Lincoln native Abbey Bowers has always been fascinated by the world around her. As a young student, Bowers already knew her path: science.
“I was always interested in why the world does what it does and how things change,” Bowers said.
After graduating from Lincoln Southwest High School, Bowers enrolled at Southeast Community College as a STEM CONNECT Scholar, a grant funded by the National Science Foundation. Over two and a half years, Bowers worked on a research project called “The Wards Mineral Science Kit.”
“You receive 150 different minerals, and my job was to grind, polish, and study them in a microscope and create what’s called a spectral library,” she said.
After conducting research as SCC, Bowers transferred to the University of Nebraska–Lincoln to pursue her bachelor’s degree in physics. Through STEM CONNECT, Bowers has made connections, received opportunities, and gained a sense of community.
“I find community there because we’re given resources and tutoring that other places don’t offer,” Bowers said. “My mentors are really helpful, by getting me internship positions like I did this summer and helping me with imposter syndrome.”
Bowers considers STEM CONNECT her main community on campus. She has had the opportunity to get to know various science students from across different majors. Bowers is currently the only Scholar in the program with a physics major.
Her favorite math course at UNL has been Math 314: Linear Algebra, taught by graduate student Sara McKnight.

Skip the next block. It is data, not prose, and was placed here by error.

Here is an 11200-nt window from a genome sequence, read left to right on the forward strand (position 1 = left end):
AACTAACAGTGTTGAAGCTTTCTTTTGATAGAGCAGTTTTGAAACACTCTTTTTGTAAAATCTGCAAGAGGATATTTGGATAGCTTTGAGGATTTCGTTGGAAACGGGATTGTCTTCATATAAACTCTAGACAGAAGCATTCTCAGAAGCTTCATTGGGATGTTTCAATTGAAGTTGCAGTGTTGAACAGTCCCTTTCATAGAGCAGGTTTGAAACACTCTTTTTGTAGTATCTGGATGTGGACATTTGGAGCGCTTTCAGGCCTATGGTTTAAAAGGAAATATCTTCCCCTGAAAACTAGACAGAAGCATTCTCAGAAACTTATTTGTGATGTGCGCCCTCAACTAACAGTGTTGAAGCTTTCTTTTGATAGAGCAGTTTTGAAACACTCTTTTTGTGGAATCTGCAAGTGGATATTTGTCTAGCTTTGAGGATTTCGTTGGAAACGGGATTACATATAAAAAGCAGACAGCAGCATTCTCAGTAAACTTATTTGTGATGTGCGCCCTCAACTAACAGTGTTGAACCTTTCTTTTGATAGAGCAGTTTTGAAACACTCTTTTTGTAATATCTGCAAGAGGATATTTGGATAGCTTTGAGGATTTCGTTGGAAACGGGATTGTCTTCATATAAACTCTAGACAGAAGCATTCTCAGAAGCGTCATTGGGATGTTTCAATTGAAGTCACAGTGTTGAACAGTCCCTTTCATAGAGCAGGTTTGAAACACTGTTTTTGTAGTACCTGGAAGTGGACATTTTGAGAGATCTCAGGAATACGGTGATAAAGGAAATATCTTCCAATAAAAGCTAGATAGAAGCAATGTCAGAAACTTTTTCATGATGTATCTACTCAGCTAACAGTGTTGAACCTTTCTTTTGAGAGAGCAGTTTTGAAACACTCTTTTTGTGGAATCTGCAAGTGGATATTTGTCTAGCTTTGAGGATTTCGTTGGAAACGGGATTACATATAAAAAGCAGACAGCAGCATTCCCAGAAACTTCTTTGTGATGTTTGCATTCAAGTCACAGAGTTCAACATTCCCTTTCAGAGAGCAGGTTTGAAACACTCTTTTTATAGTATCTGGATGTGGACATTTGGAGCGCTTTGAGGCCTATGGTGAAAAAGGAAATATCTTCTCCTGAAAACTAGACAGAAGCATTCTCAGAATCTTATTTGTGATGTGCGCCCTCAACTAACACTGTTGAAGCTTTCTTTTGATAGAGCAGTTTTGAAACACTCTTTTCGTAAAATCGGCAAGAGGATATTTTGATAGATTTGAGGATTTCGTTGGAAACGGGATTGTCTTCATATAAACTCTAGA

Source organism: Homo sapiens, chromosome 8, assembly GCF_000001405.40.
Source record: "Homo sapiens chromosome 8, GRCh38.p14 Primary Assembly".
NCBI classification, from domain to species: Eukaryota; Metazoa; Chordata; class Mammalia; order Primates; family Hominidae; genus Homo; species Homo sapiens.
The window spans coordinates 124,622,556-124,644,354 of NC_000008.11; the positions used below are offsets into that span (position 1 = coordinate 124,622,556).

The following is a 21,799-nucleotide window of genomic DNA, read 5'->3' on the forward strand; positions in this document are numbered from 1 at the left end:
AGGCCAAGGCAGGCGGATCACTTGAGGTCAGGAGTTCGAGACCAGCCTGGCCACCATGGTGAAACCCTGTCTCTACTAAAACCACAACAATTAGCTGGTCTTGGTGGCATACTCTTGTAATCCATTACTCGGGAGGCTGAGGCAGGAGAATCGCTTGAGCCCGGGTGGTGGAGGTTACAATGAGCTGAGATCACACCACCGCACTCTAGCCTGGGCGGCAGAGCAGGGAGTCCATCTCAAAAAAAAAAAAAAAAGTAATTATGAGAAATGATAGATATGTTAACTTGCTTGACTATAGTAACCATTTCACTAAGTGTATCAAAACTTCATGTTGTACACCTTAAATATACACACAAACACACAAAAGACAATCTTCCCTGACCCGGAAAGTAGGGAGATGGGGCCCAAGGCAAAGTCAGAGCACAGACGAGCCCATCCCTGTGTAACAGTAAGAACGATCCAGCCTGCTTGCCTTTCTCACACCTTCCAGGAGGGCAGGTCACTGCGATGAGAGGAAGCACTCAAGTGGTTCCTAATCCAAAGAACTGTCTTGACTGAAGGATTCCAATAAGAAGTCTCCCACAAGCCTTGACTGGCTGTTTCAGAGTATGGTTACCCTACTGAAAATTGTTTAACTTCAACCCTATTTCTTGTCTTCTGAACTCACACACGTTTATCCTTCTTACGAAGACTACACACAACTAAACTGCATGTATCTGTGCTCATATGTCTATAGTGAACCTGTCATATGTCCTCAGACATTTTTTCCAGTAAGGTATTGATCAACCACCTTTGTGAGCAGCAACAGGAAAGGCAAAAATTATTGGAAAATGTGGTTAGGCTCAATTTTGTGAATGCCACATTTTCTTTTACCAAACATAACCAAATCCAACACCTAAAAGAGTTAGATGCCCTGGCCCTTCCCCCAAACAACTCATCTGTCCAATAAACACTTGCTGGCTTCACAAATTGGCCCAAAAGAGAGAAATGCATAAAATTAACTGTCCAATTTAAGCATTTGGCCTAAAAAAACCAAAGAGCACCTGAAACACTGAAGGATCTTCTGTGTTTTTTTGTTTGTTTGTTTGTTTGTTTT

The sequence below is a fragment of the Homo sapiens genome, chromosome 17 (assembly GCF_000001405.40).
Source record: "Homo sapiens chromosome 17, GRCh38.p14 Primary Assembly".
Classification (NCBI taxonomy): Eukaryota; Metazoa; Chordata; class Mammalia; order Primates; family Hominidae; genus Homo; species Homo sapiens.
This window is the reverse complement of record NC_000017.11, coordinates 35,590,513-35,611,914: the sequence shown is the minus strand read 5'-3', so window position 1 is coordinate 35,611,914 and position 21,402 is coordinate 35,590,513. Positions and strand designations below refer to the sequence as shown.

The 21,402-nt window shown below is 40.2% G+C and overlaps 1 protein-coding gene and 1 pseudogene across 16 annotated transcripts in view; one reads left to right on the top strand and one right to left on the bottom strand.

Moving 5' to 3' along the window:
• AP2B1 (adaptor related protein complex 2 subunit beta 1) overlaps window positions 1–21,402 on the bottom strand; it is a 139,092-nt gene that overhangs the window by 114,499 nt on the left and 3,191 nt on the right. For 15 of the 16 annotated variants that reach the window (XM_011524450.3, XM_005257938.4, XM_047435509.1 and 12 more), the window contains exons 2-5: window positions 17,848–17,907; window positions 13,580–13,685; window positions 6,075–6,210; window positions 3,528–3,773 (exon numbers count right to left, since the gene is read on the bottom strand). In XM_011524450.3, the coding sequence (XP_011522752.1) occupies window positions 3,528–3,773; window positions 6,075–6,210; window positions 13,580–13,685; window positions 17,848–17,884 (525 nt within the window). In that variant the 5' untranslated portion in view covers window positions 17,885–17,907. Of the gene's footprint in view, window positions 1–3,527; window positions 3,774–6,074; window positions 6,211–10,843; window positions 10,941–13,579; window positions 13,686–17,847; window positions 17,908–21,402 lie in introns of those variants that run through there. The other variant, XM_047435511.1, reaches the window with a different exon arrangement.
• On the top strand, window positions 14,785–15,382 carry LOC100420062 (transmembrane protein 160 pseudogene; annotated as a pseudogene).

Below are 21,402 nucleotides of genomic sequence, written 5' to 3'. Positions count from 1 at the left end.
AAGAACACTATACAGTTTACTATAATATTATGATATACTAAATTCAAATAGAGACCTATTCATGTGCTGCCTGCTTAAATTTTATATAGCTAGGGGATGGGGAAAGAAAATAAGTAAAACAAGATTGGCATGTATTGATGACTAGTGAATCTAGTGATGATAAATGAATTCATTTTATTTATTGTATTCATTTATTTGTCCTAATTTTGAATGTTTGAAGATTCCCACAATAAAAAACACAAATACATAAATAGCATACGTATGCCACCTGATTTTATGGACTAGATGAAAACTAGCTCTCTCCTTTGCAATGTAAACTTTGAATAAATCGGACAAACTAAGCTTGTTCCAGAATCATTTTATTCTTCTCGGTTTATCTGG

Interactive professors who are mesmerized by math and science provide fuel for Bowers to keep learning. For the days when she struggles to find motivation, her current professor’s passion for physics inspires her.
“I’m taking a class right now, electrodynamics, and my professor talks about physics like it’s a love story. It’s just amazing,” Bowers said.
Bowers currently works in a graduate research group in the FerroThinFilms laboratory where she works with hexagonal rare ferric oxide thin films with Xiaoshan Xu, Susan J. Rosowski Professor of physics: https://xiaoshanxu.unl.edu/welcome-xu-group.
Bowers decided she wanted to go into physics during her sophomore year of high school.
“I had a really good teacher who made us think outside the box. He pulled up a chair to us one day and told us to prove that the chair didn’t exist,” she said. “From then I’ve just been completely fascinated by physics.”
With graduation approaching in December 2024, Bowers knows she wants to go to graduate school.
“I’m not quite sure what I will do [as a career],” Bowers said. “All I know is I really enjoy working with big machines and doing research.”
– Maddy Wells | CSMCE, sophomore advertising and public relations major